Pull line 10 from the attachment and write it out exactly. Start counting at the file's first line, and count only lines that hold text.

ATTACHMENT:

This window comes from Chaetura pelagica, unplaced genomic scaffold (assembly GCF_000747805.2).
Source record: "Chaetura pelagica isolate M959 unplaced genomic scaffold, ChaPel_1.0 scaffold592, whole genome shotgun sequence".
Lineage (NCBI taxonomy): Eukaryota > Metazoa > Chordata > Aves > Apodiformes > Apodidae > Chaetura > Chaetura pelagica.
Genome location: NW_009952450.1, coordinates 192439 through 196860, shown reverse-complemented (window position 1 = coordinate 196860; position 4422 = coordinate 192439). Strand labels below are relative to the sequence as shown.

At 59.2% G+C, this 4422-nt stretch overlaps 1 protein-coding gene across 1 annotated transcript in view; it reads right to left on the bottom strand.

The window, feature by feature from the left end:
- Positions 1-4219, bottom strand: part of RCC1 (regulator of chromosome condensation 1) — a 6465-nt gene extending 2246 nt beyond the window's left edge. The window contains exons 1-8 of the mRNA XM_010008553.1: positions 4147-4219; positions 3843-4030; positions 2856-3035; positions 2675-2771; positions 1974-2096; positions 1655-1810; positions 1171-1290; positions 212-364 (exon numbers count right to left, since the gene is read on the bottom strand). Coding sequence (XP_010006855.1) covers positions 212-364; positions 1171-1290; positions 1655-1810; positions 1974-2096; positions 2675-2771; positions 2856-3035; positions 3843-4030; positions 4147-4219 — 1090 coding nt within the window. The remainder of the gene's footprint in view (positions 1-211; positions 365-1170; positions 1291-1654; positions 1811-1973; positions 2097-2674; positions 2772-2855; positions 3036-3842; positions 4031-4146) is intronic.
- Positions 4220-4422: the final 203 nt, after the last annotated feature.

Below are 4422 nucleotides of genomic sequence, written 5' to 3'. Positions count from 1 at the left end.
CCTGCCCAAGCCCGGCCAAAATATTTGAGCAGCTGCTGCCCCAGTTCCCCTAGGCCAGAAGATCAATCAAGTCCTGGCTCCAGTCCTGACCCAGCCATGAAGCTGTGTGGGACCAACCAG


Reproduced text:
CCTGCCCAAGCCCGGCCAAAATATTTGAGCAGCTGCTGCCCCAGTTCCCCTAGGCCAGAAGATCAATCAAGTCCTGGCTCCAGTCCTGACCCAGCCATGAAGCTGTGTGGGACCAACCAG